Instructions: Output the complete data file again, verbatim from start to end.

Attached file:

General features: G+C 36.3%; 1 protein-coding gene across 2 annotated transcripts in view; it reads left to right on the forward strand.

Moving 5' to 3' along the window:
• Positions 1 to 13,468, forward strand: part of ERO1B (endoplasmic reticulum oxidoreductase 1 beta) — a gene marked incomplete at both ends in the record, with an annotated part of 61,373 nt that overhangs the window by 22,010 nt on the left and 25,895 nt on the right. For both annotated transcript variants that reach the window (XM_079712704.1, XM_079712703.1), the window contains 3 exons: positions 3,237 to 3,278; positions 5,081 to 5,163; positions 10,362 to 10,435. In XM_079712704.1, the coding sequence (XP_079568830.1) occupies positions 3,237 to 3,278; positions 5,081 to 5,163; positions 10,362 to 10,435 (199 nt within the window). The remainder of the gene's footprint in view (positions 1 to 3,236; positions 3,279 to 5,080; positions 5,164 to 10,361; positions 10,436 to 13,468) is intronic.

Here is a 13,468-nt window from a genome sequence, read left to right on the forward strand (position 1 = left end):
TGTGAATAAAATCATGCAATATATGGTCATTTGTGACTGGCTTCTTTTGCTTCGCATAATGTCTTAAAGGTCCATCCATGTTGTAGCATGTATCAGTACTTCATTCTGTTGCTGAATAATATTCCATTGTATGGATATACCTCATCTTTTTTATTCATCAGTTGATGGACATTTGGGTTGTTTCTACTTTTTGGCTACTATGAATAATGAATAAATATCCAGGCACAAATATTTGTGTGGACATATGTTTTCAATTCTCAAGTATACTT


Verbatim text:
General features: G+C 36.3%; 1 protein-coding gene across 2 annotated transcripts in view; it reads left to right on the forward strand.

Moving 5' to 3' along the window:
• Positions 1 to 13,468, forward strand: part of ERO1B (endoplasmic reticulum oxidoreductase 1 beta) — a gene marked incomplete at both ends in the record, with an annotated part of 61,373 nt that overhangs the window by 22,010 nt on the left and 25,895 nt on the right. For both annotated transcript variants that reach the window (XM_079712704.1, XM_079712703.1), the window contains 3 exons: positions 3,237 to 3,278; positions 5,081 to 5,163; positions 10,362 to 10,435. In XM_079712704.1, the coding sequence (XP_079568830.1) occupies positions 3,237 to 3,278; positions 5,081 to 5,163; positions 10,362 to 10,435 (199 nt within the window). The remainder of the gene's footprint in view (positions 1 to 3,236; positions 3,279 to 5,080; positions 5,164 to 10,361; positions 10,436 to 13,468) is intronic.

Here is a 13,468-nt window from a genome sequence, read left to right on the forward strand (position 1 = left end):
TGTGAATAAAATCATGCAATATATGGTCATTTGTGACTGGCTTCTTTTGCTTCGCATAATGTCTTAAAGGTCCATCCATGTTGTAGCATGTATCAGTACTTCATTCTGTTGCTGAATAATATTCCATTGTATGGATATACCTCATCTTTTTTATTCATCAGTTGATGGACATTTGGGTTGTTTCTACTTTTTGGCTACTATGAATAATGAATAAATATCCAGGCACAAATATTTGTGTGGACATATGTTTTCAATTCTCAAGTATACTT